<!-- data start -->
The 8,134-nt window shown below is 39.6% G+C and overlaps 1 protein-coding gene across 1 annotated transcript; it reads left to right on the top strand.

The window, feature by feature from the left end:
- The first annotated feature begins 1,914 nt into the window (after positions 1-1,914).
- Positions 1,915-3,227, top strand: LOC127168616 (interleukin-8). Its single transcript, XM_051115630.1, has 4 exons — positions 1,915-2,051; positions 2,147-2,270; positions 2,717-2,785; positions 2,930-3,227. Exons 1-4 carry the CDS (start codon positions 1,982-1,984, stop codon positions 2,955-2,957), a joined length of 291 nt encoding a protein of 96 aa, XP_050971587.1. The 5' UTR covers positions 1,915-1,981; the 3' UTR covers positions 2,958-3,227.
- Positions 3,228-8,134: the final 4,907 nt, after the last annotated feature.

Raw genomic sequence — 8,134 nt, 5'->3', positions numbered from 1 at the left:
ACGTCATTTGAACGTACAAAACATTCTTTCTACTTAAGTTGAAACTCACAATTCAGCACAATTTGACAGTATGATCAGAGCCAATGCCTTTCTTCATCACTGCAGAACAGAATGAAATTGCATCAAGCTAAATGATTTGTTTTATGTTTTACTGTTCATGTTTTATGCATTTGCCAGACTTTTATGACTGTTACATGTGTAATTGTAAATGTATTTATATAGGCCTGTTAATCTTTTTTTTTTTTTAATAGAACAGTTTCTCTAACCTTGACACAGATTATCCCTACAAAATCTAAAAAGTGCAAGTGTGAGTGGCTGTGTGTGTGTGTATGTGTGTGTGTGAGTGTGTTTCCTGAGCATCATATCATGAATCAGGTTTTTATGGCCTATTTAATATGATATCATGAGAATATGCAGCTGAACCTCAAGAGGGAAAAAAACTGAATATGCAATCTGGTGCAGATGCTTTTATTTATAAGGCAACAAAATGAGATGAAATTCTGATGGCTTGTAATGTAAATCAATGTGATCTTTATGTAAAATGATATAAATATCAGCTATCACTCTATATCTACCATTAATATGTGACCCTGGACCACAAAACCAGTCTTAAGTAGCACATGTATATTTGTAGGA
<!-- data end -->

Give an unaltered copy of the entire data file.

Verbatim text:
The 8,134-nt window shown below is 39.6% G+C and overlaps 1 protein-coding gene across 1 annotated transcript; it reads left to right on the top strand.

The window, feature by feature from the left end:
- The first annotated feature begins 1,914 nt into the window (after positions 1-1,914).
- Positions 1,915-3,227, top strand: LOC127168616 (interleukin-8). Its single transcript, XM_051115630.1, has 4 exons — positions 1,915-2,051; positions 2,147-2,270; positions 2,717-2,785; positions 2,930-3,227. Exons 1-4 carry the CDS (start codon positions 1,982-1,984, stop codon positions 2,955-2,957), a joined length of 291 nt encoding a protein of 96 aa, XP_050971587.1. The 5' UTR covers positions 1,915-1,981; the 3' UTR covers positions 2,958-3,227.
- Positions 3,228-8,134: the final 4,907 nt, after the last annotated feature.

Raw genomic sequence — 8,134 nt, 5'->3', positions numbered from 1 at the left:
ACGTCATTTGAACGTACAAAACATTCTTTCTACTTAAGTTGAAACTCACAATTCAGCACAATTTGACAGTATGATCAGAGCCAATGCCTTTCTTCATCACTGCAGAACAGAATGAAATTGCATCAAGCTAAATGATTTGTTTTATGTTTTACTGTTCATGTTTTATGCATTTGCCAGACTTTTATGACTGTTACATGTGTAATTGTAAATGTATTTATATAGGCCTGTTAATCTTTTTTTTTTTTTAATAGAACAGTTTCTCTAACCTTGACACAGATTATCCCTACAAAATCTAAAAAGTGCAAGTGTGAGTGGCTGTGTGTGTGTGTATGTGTGTGTGTGAGTGTGTTTCCTGAGCATCATATCATGAATCAGGTTTTTATGGCCTATTTAATATGATATCATGAGAATATGCAGCTGAACCTCAAGAGGGAAAAAAACTGAATATGCAATCTGGTGCAGATGCTTTTATTTATAAGGCAACAAAATGAGATGAAATTCTGATGGCTTGTAATGTAAATCAATGTGATCTTTATGTAAAATGATATAAATATCAGCTATCACTCTATATCTACCATTAATATGTGACCCTGGACCACAAAACCAGTCTTAAGTAGCACATGTATATTTGTAGGA